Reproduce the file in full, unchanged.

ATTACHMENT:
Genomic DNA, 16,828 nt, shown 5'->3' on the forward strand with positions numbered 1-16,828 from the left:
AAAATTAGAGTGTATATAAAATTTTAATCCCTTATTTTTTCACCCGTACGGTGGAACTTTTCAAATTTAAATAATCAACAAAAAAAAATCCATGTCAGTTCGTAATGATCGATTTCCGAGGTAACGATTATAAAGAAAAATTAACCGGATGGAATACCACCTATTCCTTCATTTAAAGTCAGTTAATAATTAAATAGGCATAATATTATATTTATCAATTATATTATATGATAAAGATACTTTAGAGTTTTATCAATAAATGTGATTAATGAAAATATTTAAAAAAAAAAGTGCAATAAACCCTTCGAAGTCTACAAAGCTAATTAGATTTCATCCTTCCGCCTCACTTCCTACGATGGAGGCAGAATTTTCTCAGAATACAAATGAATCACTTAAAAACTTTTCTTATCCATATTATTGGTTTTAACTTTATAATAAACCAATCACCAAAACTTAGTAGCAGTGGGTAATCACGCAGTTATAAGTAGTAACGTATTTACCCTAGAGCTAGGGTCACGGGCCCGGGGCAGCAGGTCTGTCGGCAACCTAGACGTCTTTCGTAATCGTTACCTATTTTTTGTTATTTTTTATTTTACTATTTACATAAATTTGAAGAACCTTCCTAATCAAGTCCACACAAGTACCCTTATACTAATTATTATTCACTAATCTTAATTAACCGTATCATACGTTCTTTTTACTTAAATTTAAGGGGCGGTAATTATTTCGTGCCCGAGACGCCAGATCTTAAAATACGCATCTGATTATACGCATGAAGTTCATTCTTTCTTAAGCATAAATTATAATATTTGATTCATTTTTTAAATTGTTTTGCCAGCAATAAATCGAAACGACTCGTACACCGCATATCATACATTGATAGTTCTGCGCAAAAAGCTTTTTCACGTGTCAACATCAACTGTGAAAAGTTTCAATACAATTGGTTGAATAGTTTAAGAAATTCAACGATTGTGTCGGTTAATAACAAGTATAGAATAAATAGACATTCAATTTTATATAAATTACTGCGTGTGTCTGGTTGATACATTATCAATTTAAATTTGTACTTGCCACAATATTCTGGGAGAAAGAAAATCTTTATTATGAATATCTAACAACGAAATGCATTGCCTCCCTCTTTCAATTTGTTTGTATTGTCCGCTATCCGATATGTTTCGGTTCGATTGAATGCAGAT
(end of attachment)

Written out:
Genomic DNA, 16,828 nt, shown 5'->3' on the forward strand with positions numbered 1-16,828 from the left:
AAAATTAGAGTGTATATAAAATTTTAATCCCTTATTTTTTCACCCGTACGGTGGAACTTTTCAAATTTAAATAATCAACAAAAAAAAATCCATGTCAGTTCGTAATGATCGATTTCCGAGGTAACGATTATAAAGAAAAATTAACCGGATGGAATACCACCTATTCCTTCATTTAAAGTCAGTTAATAATTAAATAGGCATAATATTATATTTATCAATTATATTATATGATAAAGATACTTTAGAGTTTTATCAATAAATGTGATTAATGAAAATATTTAAAAAAAAAAGTGCAATAAACCCTTCGAAGTCTACAAAGCTAATTAGATTTCATCCTTCCGCCTCACTTCCTACGATGGAGGCAGAATTTTCTCAGAATACAAATGAATCACTTAAAAACTTTTCTTATCCATATTATTGGTTTTAACTTTATAATAAACCAATCACCAAAACTTAGTAGCAGTGGGTAATCACGCAGTTATAAGTAGTAACGTATTTACCCTAGAGCTAGGGTCACGGGCCCGGGGCAGCAGGTCTGTCGGCAACCTAGACGTCTTTCGTAATCGTTACCTATTTTTTGTTATTTTTTATTTTACTATTTACATAAATTTGAAGAACCTTCCTAATCAAGTCCACACAAGTACCCTTATACTAATTATTATTCACTAATCTTAATTAACCGTATCATACGTTCTTTTTACTTAAATTTAAGGGGCGGTAATTATTTCGTGCCCGAGACGCCAGATCTTAAAATACGCATCTGATTATACGCATGAAGTTCATTCTTTCTTAAGCATAAATTATAATATTTGATTCATTTTTTAAATTGTTTTGCCAGCAATAAATCGAAACGACTCGTACACCGCATATCATACATTGATAGTTCTGCGCAAAAAGCTTTTTCACGTGTCAACATCAACTGTGAAAAGTTTCAATACAATTGGTTGAATAGTTTAAGAAATTCAACGATTGTGTCGGTTAATAACAAGTATAGAATAAATAGACATTCAATTTTATATAAATTACTGCGTGTGTCTGGTTGATACATTATCAATTTAAATTTGTACTTGCCACAATATTCTGGGAGAAAGAAAATCTTTATTATGAATATCTAACAACGAAATGCATTGCCTCCCTCTTTCAATTTGTTTGTATTGTCCGCTATCCGATATGTTTCGGTTCGATTGAATGCAGAT